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THE SONG OF SONGS
1933, Paramount (Universal), 90 min, USA, Dir: Rouben Mamoulian

When country girl Lily (Marlene Dietrich) moves to Berlin, she becomes putty in the hands of a sculptor (Brian Aherne). Obsessed with her statuesque figure, Baron von Merzbach (a deliciously decadent Lionel Atwill) proposes to Lily, but life in his household soon transforms the naive peasant into a woman of the world.


THE DEVIL IS A WOMAN
1935, Universal, 79 min, USA, Dir: Josef Von Sternberg

Coquettish Spanish vixen Concha (Marlene Dietrich) toys with long-suffering lover "Pasqualito" (Lionel Atwill, in a surprisingly sympathetic role) while entertaining the advances of hot-blooded revolutionary Cesar Romero, in what would prove to be the last of the Dietrich/Von Sternberg films. Von Sternberg also worked as cinematographer here (with uncredited help from Lucien Ballard), and the images are among the most insanely baroque in the entire cycle.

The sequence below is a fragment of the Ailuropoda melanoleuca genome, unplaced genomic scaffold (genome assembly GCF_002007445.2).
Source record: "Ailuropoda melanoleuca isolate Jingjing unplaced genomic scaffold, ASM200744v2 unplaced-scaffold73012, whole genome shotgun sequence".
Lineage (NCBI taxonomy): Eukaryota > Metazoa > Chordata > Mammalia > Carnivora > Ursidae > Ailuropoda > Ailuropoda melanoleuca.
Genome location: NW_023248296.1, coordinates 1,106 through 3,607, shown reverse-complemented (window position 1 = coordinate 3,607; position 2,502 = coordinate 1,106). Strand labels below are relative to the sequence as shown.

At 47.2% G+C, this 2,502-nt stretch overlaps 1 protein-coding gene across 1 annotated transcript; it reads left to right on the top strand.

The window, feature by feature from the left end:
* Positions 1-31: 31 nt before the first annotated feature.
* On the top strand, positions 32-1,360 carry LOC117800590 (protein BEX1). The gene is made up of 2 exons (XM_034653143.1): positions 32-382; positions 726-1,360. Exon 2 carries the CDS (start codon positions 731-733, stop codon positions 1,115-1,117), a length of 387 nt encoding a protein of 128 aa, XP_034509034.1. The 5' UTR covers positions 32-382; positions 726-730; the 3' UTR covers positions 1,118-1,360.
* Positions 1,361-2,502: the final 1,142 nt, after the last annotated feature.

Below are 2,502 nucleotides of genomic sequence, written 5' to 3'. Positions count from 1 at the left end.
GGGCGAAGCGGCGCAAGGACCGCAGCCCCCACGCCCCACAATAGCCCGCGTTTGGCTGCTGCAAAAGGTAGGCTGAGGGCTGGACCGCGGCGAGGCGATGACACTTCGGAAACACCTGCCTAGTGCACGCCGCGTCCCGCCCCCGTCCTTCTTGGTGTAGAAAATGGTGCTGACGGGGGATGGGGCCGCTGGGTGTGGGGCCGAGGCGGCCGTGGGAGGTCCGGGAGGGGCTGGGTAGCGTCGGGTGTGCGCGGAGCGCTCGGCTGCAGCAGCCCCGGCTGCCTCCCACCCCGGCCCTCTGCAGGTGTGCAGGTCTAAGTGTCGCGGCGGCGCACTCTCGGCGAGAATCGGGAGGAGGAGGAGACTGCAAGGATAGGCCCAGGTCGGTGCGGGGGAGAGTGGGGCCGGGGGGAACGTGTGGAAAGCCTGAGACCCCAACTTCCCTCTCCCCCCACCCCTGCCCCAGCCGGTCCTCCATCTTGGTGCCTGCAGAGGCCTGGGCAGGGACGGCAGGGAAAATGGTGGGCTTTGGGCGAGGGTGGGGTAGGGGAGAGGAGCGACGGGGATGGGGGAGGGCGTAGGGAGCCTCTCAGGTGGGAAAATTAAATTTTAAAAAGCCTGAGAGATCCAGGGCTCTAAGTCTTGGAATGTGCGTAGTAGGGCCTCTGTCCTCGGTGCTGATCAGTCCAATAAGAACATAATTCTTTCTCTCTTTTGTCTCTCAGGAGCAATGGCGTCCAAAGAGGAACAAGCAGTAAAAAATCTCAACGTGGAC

JUDGMENT AT NUREMBERG
1961, Park Circus/MGM, 186 min, USA, Dir: Stanley Kramer

One of Hollywood’s earliest attempts to come to grips with the horror of the Holocaust, this eloquent courtroom drama lined up a host of stars - including Spencer Tracy, Burt Lancaster, Richard Widmark, Marlene Dietrich, Judy Garland, Maximilian Schell and Montgomery Clift - to re-enact the war-crimes tribunals held in Germany after World War II. Nominated for 11 Academy Awards, with wins for Best Actor (Schell) and Adapted Screenplay (Abby Mann).


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